Environment and Climate Change Canada informed that Sherritt International Corp. (TSX:S) has agreed to pay a fine of $1 million after pleading guilty in the Provincial Court of Alberta to three counts of contravening the Fisheries Act.
The violations, for which the Toronto-based company was charged five years ago, occurred at the open-pit Coal Valley Mine, located 90 kilometres south of Edson. The mine was owned by Sherritt from 2001 to 2014 and by the end of that period, specifically between 2011 and 2012, three spills of potentially harmful wastewater took place; half a million litres of such effluent leaked into a tributary of the Erith River, part of the Athabasca River watershed.
Those tributaries are identified by the Government of Alberta as “ecologically significant habitat” for Athabasca rainbow trout, a species at risk.
In detail, the wastewater contained potentially toxic levels of the chemical flocculant which was added to it to remove sediments before being discharged into the river system. On August 3, 2012, Environment and Climate Change Canada enforcement officers visited the site after being alerted of a spill. Following this visit, they issued a direction under the Fisheries Act, which resulted in the deposit being stopped. Further investigations determined that there were two previous releases of deleterious effluent from wastewater ponds.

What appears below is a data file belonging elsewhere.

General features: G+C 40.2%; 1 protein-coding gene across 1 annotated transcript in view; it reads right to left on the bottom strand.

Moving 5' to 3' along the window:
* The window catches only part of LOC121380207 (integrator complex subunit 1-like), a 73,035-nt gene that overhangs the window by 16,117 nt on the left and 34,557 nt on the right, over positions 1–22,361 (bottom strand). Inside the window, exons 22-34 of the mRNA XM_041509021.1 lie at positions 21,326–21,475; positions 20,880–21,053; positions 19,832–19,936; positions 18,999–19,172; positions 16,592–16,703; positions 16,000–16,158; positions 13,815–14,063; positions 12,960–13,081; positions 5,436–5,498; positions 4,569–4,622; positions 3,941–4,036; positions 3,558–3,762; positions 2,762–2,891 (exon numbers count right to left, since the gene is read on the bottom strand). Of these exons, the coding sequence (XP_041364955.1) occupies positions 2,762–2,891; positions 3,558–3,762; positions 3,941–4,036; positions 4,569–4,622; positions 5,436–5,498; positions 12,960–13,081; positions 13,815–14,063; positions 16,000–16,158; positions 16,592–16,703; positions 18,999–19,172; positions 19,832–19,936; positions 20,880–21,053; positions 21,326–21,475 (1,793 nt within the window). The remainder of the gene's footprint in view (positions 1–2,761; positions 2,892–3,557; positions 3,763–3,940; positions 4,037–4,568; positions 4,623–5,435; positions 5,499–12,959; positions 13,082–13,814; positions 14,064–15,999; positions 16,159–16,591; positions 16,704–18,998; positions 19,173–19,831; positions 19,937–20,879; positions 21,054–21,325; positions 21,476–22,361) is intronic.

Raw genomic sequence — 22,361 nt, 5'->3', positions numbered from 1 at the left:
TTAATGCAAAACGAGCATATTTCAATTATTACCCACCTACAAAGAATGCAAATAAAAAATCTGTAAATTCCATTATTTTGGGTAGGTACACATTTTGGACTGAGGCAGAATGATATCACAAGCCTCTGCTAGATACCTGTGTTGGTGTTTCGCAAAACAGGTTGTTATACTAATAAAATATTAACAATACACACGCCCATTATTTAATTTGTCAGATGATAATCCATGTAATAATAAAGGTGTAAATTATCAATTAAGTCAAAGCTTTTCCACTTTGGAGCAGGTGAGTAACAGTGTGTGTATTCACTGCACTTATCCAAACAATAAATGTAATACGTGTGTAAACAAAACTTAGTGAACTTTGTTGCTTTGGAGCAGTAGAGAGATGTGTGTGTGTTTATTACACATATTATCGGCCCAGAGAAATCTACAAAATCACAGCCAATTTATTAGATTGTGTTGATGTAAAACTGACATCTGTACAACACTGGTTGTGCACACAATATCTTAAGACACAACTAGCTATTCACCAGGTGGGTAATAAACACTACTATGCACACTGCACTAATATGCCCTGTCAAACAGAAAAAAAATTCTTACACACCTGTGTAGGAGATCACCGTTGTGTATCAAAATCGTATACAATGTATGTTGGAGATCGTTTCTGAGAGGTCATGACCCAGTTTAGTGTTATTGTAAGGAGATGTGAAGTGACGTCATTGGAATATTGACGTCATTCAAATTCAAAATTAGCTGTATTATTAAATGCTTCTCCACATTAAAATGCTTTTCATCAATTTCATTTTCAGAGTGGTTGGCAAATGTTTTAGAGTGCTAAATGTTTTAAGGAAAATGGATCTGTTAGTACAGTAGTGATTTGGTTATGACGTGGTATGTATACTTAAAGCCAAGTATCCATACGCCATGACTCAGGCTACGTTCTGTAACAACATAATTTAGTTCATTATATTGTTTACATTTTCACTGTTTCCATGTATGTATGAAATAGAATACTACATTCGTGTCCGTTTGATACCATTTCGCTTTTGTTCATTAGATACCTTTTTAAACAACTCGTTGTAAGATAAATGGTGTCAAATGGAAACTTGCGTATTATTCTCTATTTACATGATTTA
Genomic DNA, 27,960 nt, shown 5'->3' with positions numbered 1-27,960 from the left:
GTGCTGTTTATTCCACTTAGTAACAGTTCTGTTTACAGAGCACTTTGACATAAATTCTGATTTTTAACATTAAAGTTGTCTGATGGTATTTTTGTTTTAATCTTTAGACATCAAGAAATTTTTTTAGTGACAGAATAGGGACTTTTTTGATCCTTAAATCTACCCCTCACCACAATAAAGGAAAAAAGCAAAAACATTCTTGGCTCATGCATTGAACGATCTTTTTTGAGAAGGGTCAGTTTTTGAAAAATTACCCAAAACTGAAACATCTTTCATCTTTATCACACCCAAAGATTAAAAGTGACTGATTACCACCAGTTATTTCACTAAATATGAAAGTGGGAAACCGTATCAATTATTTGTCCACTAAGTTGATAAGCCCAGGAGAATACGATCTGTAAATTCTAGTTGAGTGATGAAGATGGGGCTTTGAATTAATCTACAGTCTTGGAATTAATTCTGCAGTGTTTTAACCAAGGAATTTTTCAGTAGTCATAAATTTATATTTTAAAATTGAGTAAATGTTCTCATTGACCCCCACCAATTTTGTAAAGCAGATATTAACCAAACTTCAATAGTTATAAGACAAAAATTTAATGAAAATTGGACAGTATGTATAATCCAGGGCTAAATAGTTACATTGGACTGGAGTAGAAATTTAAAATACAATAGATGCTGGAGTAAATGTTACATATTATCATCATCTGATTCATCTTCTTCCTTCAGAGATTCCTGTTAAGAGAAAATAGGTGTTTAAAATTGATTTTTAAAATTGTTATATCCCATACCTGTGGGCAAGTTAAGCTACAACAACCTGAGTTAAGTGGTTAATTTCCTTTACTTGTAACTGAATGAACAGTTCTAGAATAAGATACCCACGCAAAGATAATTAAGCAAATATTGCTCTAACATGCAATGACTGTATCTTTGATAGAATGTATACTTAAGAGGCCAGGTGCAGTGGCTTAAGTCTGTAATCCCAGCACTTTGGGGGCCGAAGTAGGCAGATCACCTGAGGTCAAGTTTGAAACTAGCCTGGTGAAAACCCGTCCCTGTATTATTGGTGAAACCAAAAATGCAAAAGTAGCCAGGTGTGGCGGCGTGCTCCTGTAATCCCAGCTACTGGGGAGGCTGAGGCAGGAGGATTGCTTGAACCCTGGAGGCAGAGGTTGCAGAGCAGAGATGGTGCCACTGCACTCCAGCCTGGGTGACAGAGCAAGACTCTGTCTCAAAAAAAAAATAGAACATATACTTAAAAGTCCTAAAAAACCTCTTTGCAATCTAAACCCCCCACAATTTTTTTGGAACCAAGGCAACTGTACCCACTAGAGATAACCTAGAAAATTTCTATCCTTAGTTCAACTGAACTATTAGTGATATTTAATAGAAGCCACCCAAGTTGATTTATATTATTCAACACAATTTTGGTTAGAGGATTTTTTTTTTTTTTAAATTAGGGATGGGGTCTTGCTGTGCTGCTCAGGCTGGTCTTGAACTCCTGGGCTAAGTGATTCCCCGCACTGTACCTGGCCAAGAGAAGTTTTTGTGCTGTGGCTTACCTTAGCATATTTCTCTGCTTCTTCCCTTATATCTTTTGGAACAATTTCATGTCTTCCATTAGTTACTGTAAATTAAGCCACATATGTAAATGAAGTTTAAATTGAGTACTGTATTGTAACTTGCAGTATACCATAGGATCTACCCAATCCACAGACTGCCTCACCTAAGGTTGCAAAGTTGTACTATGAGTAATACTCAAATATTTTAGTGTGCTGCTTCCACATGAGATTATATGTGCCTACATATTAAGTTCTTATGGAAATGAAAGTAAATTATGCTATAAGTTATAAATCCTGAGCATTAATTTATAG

According to the federal ministry, Sherritt was sentenced to pay $1,050,000 of which $990,000 will be directed to the Environmental Damages Fund. Also, as a result of this conviction, the company’s name will be added to the Environmental Offenders Registry.
The hefty fine is considered a deterrent for any corporation, the counsel with the Public Prosecution Service of Canada, Erin Eacott, told the CBC. And Sherritt’s lawyer, Brad Gilmour, seemed to agree: “This is not a slap on the wrist,” he said to the public broadcaster.